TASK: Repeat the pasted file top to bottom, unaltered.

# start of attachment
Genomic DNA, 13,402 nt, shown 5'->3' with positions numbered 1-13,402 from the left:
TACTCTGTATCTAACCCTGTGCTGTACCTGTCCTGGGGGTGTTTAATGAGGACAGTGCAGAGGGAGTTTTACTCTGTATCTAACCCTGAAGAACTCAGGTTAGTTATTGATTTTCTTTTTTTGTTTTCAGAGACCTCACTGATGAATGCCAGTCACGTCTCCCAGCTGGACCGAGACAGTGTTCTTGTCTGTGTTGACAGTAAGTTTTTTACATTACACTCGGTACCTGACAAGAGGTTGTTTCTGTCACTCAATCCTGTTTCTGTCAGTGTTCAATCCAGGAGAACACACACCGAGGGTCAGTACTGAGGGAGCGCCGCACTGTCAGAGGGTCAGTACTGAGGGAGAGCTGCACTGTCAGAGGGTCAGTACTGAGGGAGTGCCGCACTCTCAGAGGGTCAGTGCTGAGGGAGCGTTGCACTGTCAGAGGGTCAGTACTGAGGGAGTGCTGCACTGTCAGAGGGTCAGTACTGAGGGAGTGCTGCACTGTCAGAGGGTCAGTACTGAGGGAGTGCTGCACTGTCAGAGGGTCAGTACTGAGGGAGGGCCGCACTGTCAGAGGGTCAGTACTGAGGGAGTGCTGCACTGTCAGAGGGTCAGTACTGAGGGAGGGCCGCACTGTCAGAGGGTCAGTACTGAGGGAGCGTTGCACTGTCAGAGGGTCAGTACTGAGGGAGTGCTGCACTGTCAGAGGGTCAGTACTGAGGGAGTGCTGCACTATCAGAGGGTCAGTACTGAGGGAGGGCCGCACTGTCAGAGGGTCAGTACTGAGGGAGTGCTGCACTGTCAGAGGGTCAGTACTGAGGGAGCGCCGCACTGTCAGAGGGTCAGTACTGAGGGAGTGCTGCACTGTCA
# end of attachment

Genomic DNA, 13,402 nt, shown 5'->3' with positions numbered 1-13,402 from the left:
TACTCTGTATCTAACCCTGTGCTGTACCTGTCCTGGGGGTGTTTAATGAGGACAGTGCAGAGGGAGTTTTACTCTGTATCTAACCCTGAAGAACTCAGGTTAGTTATTGATTTTCTTTTTTTGTTTTCAGAGACCTCACTGATGAATGCCAGTCACGTCTCCCAGCTGGACCGAGACAGTGTTCTTGTCTGTGTTGACAGTAAGTTTTTTACATTACACTCGGTACCTGACAAGAGGTTGTTTCTGTCACTCAATCCTGTTTCTGTCAGTGTTCAATCCAGGAGAACACACACCGAGGGTCAGTACTGAGGGAGCGCCGCACTGTCAGAGGGTCAGTACTGAGGGAGAGCTGCACTGTCAGAGGGTCAGTACTGAGGGAGTGCCGCACTCTCAGAGGGTCAGTGCTGAGGGAGCGTTGCACTGTCAGAGGGTCAGTACTGAGGGAGTGCTGCACTGTCAGAGGGTCAGTACTGAGGGAGTGCTGCACTGTCAGAGGGTCAGTACTGAGGGAGTGCTGCACTGTCAGAGGGTCAGTACTGAGGGAGGGCCGCACTGTCAGAGGGTCAGTACTGAGGGAGTGCTGCACTGTCAGAGGGTCAGTACTGAGGGAGGGCCGCACTGTCAGAGGGTCAGTACTGAGGGAGCGTTGCACTGTCAGAGGGTCAGTACTGAGGGAGTGCTGCACTGTCAGAGGGTCAGTACTGAGGGAGTGCTGCACTATCAGAGGGTCAGTACTGAGGGAGGGCCGCACTGTCAGAGGGTCAGTACTGAGGGAGTGCTGCACTGTCAGAGGGTCAGTACTGAGGGAGCGCCGCACTGTCAGAGGGTCAGTACTGAGGGAGTGCTGCACTGTCA